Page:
Unworkable law…

July 17, 2016

Canada.com – John Ivison
First Nations hear hard truth that UN indigenous rights declaration is ‘unworkable’ as law

Justice Minister Jody Wilson-Raybould dropped a bombshell at the recent national meeting of the Assembly of First Nations: the UN Declaration on the Rights of Indigenous People (UNDRIP) is not workable under Canadian law and that the intent of this document to be established under Canadian law will require bits and pieces of both law and policies.  “Wilson-Raybould’s statement that UNDRIP will be implemented over time through a mixture of legislation, policy and action initiated by indigenous nations is simply an acknowledgment of realpolitik.”   The UNDRIP resolution will be subject to future legislation and judicial interpretation says retired SCC Frank Iacobucci.    http://www.canada.com/news/national/john+ivison+first+nations+hear+hard+truth+that+indigenous+rights/12058937/story.html

Winnipeg Free Press – Kristy Kirkup, Canadian Press
First Nations call on feds, Ontario to hash out deal as police strike looms

A police force that services 35 First Nations communities in Northern Ontario is days away from a strike by police.  The Nishnawbe-Aski Police Service has been complaining of “deplorable work conditions” for some time and say that the conditions are a threat to both the communities themselves and the individual police officers.  The problems, say the First Nations, is the policing agreement itself between the force and the federal government and the funding formula.  http://www.winnipegfreepress.com/canada/first-nations-leaders-call-on-feds-ontario-to-hash-out-new-policing-agreement-387016121.html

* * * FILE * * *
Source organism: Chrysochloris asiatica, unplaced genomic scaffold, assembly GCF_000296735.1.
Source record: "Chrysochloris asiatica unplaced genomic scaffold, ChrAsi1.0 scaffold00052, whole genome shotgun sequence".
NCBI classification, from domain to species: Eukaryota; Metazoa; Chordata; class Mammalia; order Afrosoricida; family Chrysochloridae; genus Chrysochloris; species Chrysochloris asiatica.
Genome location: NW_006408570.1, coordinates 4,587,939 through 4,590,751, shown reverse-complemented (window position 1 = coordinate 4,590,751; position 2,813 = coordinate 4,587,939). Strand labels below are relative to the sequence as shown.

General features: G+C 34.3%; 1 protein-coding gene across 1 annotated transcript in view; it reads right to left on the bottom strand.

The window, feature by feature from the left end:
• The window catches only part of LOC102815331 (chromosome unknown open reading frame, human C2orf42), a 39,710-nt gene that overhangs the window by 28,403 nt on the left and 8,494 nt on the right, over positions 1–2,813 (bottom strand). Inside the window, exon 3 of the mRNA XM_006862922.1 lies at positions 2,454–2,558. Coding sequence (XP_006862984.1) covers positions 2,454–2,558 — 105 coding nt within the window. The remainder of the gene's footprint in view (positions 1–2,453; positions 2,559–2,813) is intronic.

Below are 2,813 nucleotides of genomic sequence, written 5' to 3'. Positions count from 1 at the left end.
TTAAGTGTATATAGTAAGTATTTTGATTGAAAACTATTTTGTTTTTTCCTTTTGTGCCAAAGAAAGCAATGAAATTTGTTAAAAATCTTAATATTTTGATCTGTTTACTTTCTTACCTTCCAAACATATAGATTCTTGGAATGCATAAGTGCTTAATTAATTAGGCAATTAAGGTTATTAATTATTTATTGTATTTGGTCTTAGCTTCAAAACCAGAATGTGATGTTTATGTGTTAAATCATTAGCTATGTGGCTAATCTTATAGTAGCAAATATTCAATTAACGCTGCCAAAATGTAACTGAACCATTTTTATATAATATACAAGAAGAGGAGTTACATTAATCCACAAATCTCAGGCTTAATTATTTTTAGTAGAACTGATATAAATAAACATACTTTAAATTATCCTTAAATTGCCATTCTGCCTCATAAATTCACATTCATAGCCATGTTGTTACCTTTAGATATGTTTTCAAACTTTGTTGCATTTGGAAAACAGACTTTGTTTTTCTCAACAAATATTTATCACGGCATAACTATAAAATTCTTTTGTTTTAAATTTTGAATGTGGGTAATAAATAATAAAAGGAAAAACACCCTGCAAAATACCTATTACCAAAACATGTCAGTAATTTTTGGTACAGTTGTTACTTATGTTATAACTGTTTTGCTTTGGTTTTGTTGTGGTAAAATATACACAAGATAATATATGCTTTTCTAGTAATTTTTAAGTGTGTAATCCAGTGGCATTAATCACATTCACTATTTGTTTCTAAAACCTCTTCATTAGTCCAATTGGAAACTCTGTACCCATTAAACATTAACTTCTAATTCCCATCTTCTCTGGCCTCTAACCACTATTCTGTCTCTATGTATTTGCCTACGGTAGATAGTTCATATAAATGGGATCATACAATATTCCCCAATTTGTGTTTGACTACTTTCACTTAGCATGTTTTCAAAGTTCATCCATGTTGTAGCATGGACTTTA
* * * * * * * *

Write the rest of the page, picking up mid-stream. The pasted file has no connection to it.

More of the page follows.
Human Rights Watch (US) – Amy Braunschweiger  
Kickbacks and Killings: A Brazilian Cop Tells His Story

As Rio Olympics near, this article is a timely reminder of the futility of violence, especially sponsored violence.   In the context of providing security for the games, the military in Rio typically use torture and killings with impunity.  Human Rights Watch is estimating the death toll at 8,000.  Even officers who object in conscience to what is happening acknowledge living in fear for their lives and the lives of family.   https://www.hrw.org/news/2016/07/14/kickbacks-and-killings-brazilian-cop-tells-his-story  Related article:  Human Rights Watch Youtube video:  https://www.youtube.com/watch?v=uI9AiscRDvU&feature=youtu.be

Toronto Star – Editorial (July 14, 2016)
Let Ontario Human Rights Commission take part in profiling case

The Neptune Four were four Black youths en route to a mentoring meeting sponsored by Pathways to Education.  Video shows them accosted by two Toronto police constables, who point their guns at the youth and one of the constables hits one of the youth.  Now before a police disciplinary tribunal, the Human Rights Commission wanted to appear in the tribunal to pursue the discrimination and human rights violation, especially given the same youths – none with criminal records – had been stopped approximately fifty times before.  https://www.thestar.com/opinion/editorials/2016/07/14/let-ontario-human-rights-commission-take-part-in-profiling-case-editorial.html